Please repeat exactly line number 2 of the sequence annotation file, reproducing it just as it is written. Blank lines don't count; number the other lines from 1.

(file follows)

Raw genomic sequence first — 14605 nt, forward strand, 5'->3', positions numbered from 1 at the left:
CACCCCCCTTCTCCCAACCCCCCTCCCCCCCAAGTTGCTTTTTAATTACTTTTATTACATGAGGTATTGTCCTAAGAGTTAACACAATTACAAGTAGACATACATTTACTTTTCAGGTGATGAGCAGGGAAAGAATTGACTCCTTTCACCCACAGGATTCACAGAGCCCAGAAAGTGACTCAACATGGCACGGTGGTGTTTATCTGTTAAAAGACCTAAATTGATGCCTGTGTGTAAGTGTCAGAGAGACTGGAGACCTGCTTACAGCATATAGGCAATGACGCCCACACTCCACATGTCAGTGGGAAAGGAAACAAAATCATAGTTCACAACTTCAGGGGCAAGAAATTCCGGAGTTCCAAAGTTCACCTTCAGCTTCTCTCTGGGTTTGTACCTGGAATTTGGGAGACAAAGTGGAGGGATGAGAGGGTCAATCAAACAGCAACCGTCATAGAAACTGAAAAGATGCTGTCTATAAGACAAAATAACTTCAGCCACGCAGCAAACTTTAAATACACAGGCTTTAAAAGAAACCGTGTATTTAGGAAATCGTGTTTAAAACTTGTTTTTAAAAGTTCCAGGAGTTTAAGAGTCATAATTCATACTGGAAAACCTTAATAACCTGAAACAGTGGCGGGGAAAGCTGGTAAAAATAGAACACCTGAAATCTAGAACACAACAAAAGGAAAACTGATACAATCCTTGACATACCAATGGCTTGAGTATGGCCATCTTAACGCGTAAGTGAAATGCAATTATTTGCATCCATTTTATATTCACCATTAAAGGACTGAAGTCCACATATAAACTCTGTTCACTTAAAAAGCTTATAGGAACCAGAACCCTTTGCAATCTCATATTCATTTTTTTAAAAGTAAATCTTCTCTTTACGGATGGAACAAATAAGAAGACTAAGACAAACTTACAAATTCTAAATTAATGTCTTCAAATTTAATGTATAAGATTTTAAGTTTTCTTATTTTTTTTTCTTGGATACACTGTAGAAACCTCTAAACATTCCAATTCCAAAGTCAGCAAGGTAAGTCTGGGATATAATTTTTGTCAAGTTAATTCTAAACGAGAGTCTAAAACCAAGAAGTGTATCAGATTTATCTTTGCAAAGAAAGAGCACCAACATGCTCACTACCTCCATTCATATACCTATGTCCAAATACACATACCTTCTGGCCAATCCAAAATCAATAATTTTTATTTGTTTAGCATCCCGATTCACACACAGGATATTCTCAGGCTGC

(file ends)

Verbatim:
CACCCCCCTTCTCCCAACCCCCCTCCCCCCCAAGTTGCTTTTTAATTACTTTTATTACATGAGGTATTGTCCTAAGAGTTAACACAATTACAAGTAGACATACATTTACTTTTCAGGTGATGAGCAGGGAAAGAATTGACTCCTTTCACCCACAGGATTCACAGAGCCCAGAAAGTGACTCAACATGGCACGGTGGTGTTTATCTGTTAAAAGACCTAAATTGATGCCTGTGTGTAAGTGTCAGAGAGACTGGAGACCTGCTTACAGCATATAGGCAATGACGCCCACACTCCACATGTCAGTGGGAAAGGAAACAAAATCATAGTTCACAACTTCAGGGGCAAGAAATTCCGGAGTTCCAAAGTTCACCTTCAGCTTCTCTCTGGGTTTGTACCTGGAATTTGGGAGACAAAGTGGAGGGATGAGAGGGTCAATCAAACAGCAACCGTCATAGAAACTGAAAAGATGCTGTCTATAAGACAAAATAACTTCAGCCACGCAGCAAACTTTAAATACACAGGCTTTAAAAGAAACCGTGTATTTAGGAAATCGTGTTTAAAACTTGTTTTTAAAAGTTCCAGGAGTTTAAGAGTCATAATTCATACTGGAAAACCTTAATAACCTGAAACAGTGGCGGGGAAAGCTGGTAAAAATAGAACACCTGAAATCTAGAACACAACAAAAGGAAAACTGATACAATCCTTGACATACCAATGGCTTGAGTATGGCCATCTTAACGCGTAAGTGAAATGCAATTATTTGCATCCATTTTATATTCACCATTAAAGGACTGAAGTCCACATATAAACTCTGTTCACTTAAAAAGCTTATAGGAACCAGAACCCTTTGCAATCTCATATTCATTTTTTTAAAAGTAAATCTTCTCTTTACGGATGGAACAAATAAGAAGACTAAGACAAACTTACAAATTCTAAATTAATGTCTTCAAATTTAATGTATAAGATTTTAAGTTTTCTTATTTTTTTTTCTTGGATACACTGTAGAAACCTCTAAACATTCCAATTCCAAAGTCAGCAAGGTAAGTCTGGGATATAATTTTTGTCAAGTTAATTCTAAACGAGAGTCTAAAACCAAGAAGTGTATCAGATTTATCTTTGCAAAGAAAGAGCACCAACATGCTCACTACCTCCATTCATATACCTATGTCCAAATACACATACCTTCTGGCCAATCCAAAATCAATAATTTTTATTTGTTTAGCATCCCGATTCACACACAGGATATTCTCAGGCTGC